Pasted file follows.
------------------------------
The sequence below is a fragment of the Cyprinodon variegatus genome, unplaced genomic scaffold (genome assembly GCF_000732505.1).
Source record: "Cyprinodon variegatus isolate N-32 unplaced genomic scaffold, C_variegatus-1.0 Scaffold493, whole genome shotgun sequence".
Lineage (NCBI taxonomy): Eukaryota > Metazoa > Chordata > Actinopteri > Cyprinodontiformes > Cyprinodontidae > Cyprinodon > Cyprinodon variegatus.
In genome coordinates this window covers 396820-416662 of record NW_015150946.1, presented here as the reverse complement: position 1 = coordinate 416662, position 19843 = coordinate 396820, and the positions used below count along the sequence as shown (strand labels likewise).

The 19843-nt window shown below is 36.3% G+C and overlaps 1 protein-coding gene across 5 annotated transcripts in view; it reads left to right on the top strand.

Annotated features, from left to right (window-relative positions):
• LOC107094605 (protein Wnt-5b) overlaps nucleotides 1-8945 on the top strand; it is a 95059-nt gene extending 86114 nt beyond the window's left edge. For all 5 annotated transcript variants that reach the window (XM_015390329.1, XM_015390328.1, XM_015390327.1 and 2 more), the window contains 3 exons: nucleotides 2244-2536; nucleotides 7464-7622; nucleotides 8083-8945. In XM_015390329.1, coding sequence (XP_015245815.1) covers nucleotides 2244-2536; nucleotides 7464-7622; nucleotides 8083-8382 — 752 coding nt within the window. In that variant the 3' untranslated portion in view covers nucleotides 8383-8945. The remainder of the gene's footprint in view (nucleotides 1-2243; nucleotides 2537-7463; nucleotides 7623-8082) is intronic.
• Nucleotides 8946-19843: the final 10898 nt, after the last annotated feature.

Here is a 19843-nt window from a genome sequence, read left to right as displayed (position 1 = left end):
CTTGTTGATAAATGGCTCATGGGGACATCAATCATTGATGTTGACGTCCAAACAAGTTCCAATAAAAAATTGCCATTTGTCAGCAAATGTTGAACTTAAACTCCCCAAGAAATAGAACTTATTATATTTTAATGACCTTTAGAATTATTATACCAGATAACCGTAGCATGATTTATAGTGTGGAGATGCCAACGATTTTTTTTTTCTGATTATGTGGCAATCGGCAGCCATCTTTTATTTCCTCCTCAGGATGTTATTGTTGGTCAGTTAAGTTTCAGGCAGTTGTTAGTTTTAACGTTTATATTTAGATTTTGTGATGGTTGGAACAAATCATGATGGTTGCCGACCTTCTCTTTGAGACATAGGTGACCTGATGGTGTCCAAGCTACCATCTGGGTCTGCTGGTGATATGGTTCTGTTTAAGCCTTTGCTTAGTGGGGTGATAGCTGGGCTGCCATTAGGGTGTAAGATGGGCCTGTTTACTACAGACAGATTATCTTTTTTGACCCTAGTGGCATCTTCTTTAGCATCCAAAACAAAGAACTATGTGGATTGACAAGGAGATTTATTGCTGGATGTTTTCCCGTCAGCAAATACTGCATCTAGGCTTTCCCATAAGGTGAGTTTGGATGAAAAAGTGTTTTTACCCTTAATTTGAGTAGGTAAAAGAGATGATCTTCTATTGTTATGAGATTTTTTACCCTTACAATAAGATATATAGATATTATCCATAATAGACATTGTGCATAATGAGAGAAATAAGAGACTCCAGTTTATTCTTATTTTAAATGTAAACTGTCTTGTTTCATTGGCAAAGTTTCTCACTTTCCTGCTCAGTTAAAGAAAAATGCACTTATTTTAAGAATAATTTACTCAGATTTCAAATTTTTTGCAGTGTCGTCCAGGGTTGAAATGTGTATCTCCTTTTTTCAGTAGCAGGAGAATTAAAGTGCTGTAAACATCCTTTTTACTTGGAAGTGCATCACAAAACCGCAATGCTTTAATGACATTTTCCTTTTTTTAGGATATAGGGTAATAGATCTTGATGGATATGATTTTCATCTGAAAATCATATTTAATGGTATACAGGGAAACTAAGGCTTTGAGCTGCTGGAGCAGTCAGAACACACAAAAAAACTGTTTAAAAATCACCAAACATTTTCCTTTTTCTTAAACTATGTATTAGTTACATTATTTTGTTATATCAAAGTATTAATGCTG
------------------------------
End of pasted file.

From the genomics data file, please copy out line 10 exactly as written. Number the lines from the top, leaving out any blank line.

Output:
CTTGTTGATAAATGGCTCATGGGGACATCAATCATTGATGTTGACGTCCAAACAAGTTCCAATAAAAAATTGCCATTTGTCAGCAAATGTTGAACTTAAACTCCCCAAGAAATAGAACTTATTATATTTTAATGACCTTTAGAATTATTATACCAGATAACCGTAGCATGATTTATAGTGTGGAGATGCCAACGATTTTTTTTTTCTGATTATGTGGCAATCGGCAGCCATCTTTTATTTCCTCCTCAGGATGTTATTGTTGGTCAGTTAAGTTTCAGGCAGTTGTTAGTTTTAACGTTTATATTTAGATTTTGTGATGGTTGGAACAAATCATGATGGTTGCCGACCTTCTCTTTGAGACATAGGTGACCTGATGGTGTCCAAGCTACCATCTGGGTCTGCTGGTGATATGGTTCTGTTTAAGCCTTTGCTTAGTGGGGTGATAGCTGGGCTGCCATTAGGGTGTAAGATGGGCCTGTTTACTACAGACAGATTATCTTTTTTGACCCTAGTGGCATCTTCTTTAGCATCCAAAACAAAGAACTATGTGGATTGACAAGGAGATTTATTGCTGGATGTTTTCCCGTCAGCAAATACTGCATCTAGGCTTTCCCATAAGGTGAGTTTGGATGAAAAAGTGTTTTTACCCTTAATTTGAGTAGGTAAAAGAGATGATCTTCTATTGTTATGAGATTTTTTACCCTTACAATAAGATATATAGATATTATCCATAATAGACATTGTGCATAATGAGAGAAATAAGAGACTCCAGTTTATTCTTATTTTAAATGTAAACTGTCTTGTTTCATTGGCAAAGTTTCTCACTTTCCTGCTCAGTTAAAGAAAAATGCACTTATTTTAAGAATAATTTACTCAGATTTCAAATTTTTTGCAGTGTCGTCCAGGGTTGAAATGTGTATCTCCTTTTTTCAGTAGCAGGAGAATTAAAGTGCTGTAAACATCCTTTTTACTTGGAAGTGCATCACAAAACCGCAATGCTTTAATGACATTTTCCTTTTTTTAGGATATAGGGTAATAGATCTTGATGGATATGATTTTCATCTGAAAATCATATTTAATGGTATACAGGGAAACTAAGGCTTTGAGCTGCTGGAGCAGTCAGAACACACAAAAAAACTGTTTAAAAATCACCAAACATTTTCCTTTTTCTTAAACTATGTATTAGTTACATTATTTTGTTATATCAAAGTATTAATGCTG